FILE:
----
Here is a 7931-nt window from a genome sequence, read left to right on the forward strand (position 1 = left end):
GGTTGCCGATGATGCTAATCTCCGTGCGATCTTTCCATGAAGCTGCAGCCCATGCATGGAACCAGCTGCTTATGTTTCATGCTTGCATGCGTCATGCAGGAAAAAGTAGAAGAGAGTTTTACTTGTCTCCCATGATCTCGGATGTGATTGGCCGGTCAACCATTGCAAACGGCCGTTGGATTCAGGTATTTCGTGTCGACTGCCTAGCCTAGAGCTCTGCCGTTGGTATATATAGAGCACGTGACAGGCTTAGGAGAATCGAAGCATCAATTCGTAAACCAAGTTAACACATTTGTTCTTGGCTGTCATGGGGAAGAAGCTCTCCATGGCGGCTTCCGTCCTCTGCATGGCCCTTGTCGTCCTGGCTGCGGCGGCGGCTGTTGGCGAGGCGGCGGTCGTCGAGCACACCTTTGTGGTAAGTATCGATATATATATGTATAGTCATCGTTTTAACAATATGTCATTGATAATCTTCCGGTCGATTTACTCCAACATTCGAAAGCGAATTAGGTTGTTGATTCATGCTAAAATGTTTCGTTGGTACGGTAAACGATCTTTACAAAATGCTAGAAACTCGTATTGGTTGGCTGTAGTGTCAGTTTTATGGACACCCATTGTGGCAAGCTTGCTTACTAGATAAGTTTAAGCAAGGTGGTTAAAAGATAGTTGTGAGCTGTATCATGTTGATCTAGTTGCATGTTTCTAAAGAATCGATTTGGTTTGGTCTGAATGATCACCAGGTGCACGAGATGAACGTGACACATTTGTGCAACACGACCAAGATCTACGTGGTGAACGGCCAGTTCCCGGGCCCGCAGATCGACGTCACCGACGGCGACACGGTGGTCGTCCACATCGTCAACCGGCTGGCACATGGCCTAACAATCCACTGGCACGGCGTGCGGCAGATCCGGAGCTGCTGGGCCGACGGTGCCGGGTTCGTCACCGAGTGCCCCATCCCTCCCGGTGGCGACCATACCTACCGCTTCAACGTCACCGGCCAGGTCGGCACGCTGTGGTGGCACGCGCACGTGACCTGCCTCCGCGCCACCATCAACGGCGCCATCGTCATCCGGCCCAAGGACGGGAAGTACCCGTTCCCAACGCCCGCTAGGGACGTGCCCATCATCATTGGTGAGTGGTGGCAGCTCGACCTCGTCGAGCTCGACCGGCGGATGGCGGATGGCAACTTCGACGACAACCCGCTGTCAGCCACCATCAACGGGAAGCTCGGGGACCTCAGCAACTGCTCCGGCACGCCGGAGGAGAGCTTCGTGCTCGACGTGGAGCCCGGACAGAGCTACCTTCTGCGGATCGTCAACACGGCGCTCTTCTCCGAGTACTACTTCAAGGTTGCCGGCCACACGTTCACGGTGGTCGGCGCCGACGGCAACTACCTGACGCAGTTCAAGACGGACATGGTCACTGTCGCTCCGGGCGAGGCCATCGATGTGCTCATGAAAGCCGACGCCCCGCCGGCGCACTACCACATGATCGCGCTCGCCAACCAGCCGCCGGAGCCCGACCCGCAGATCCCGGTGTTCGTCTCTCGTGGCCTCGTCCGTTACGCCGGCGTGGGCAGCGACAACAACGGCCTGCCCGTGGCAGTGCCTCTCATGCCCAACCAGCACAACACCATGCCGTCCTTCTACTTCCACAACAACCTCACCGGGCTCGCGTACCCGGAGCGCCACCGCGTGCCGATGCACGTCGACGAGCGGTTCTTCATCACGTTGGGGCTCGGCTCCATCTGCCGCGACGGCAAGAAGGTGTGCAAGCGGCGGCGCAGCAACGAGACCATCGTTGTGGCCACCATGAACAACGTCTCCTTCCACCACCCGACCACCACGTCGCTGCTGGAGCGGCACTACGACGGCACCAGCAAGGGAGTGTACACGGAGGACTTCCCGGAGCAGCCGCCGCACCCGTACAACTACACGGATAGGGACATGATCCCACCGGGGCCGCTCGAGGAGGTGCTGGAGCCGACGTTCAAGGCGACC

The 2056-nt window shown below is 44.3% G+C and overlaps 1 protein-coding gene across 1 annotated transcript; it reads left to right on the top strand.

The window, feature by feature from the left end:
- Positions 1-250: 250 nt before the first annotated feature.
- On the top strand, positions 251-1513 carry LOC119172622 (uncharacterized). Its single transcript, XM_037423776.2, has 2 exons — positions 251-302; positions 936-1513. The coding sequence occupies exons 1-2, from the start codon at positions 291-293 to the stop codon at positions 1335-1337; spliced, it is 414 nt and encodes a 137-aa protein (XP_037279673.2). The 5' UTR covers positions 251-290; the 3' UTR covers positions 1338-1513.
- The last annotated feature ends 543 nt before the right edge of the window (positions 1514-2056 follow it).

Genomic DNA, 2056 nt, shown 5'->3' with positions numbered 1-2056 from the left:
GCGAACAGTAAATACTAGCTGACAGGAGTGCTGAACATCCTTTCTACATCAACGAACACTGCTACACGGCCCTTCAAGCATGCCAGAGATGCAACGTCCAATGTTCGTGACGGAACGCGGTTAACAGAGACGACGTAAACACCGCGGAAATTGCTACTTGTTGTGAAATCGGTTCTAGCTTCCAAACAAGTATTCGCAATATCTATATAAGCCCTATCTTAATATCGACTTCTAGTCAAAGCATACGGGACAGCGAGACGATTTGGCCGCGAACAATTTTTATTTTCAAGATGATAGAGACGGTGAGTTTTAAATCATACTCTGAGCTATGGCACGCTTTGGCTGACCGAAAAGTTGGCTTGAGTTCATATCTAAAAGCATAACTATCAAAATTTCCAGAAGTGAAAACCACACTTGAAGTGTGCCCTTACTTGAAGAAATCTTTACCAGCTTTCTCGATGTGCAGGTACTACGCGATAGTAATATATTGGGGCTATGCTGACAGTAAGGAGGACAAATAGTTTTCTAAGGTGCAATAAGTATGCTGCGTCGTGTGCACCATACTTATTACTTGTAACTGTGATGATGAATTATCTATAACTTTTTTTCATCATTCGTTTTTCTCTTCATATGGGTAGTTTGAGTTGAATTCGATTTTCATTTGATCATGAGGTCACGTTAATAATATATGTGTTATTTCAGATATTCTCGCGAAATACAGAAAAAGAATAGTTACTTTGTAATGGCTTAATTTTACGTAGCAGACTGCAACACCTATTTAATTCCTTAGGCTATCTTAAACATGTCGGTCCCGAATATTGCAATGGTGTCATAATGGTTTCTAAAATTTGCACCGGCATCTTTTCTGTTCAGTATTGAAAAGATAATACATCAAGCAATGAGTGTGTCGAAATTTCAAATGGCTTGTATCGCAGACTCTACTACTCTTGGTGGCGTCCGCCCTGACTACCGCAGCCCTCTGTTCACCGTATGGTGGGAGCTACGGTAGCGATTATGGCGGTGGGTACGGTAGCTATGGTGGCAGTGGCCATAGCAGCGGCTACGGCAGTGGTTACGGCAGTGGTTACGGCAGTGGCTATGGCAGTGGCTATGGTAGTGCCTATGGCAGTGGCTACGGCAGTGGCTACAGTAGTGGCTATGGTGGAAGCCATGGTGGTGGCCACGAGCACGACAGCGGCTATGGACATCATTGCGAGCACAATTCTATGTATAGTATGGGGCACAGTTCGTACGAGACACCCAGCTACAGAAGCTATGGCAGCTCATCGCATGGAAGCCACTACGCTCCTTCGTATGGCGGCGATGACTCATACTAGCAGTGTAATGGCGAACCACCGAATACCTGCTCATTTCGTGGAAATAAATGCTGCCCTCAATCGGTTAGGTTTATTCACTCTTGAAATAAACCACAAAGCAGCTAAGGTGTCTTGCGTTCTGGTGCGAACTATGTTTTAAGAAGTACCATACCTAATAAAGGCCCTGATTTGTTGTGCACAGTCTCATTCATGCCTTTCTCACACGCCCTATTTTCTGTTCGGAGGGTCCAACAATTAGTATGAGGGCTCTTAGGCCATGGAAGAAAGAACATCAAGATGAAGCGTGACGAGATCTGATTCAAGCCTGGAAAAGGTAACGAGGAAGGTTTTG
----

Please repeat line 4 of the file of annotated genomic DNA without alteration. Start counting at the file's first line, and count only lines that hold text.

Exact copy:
The window, feature by feature from the left end: